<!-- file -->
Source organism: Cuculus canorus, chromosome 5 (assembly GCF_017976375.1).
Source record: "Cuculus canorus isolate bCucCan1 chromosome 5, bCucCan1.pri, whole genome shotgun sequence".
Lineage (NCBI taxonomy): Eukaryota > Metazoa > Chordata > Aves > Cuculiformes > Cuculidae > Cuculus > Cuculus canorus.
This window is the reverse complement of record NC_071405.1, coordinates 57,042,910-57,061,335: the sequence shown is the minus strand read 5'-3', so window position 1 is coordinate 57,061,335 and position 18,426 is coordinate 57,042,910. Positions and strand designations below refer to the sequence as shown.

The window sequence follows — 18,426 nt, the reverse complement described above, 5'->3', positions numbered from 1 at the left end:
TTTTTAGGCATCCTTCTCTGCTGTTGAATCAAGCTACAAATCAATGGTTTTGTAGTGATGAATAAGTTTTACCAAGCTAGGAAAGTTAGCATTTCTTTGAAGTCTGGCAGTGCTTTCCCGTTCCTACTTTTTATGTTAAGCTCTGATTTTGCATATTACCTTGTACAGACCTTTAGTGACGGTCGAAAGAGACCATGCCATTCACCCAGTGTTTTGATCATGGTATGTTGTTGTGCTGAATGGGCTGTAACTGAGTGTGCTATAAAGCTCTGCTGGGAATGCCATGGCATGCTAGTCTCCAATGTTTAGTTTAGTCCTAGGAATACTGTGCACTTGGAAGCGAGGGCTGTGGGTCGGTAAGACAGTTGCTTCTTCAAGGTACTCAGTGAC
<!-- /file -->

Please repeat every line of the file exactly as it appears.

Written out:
Source organism: Cuculus canorus, chromosome 5 (assembly GCF_017976375.1).
Source record: "Cuculus canorus isolate bCucCan1 chromosome 5, bCucCan1.pri, whole genome shotgun sequence".
Lineage (NCBI taxonomy): Eukaryota > Metazoa > Chordata > Aves > Cuculiformes > Cuculidae > Cuculus > Cuculus canorus.
This window is the reverse complement of record NC_071405.1, coordinates 57,042,910-57,061,335: the sequence shown is the minus strand read 5'-3', so window position 1 is coordinate 57,061,335 and position 18,426 is coordinate 57,042,910. Positions and strand designations below refer to the sequence as shown.

The window sequence follows — 18,426 nt, the reverse complement described above, 5'->3', positions numbered from 1 at the left end:
TTTTTAGGCATCCTTCTCTGCTGTTGAATCAAGCTACAAATCAATGGTTTTGTAGTGATGAATAAGTTTTACCAAGCTAGGAAAGTTAGCATTTCTTTGAAGTCTGGCAGTGCTTTCCCGTTCCTACTTTTTATGTTAAGCTCTGATTTTGCATATTACCTTGTACAGACCTTTAGTGACGGTCGAAAGAGACCATGCCATTCACCCAGTGTTTTGATCATGGTATGTTGTTGTGCTGAATGGGCTGTAACTGAGTGTGCTATAAAGCTCTGCTGGGAATGCCATGGCATGCTAGTCTCCAATGTTTAGTTTAGTCCTAGGAATACTGTGCACTTGGAAGCGAGGGCTGTGGGTCGGTAAGACAGTTGCTTCTTCAAGGTACTCAGTGAC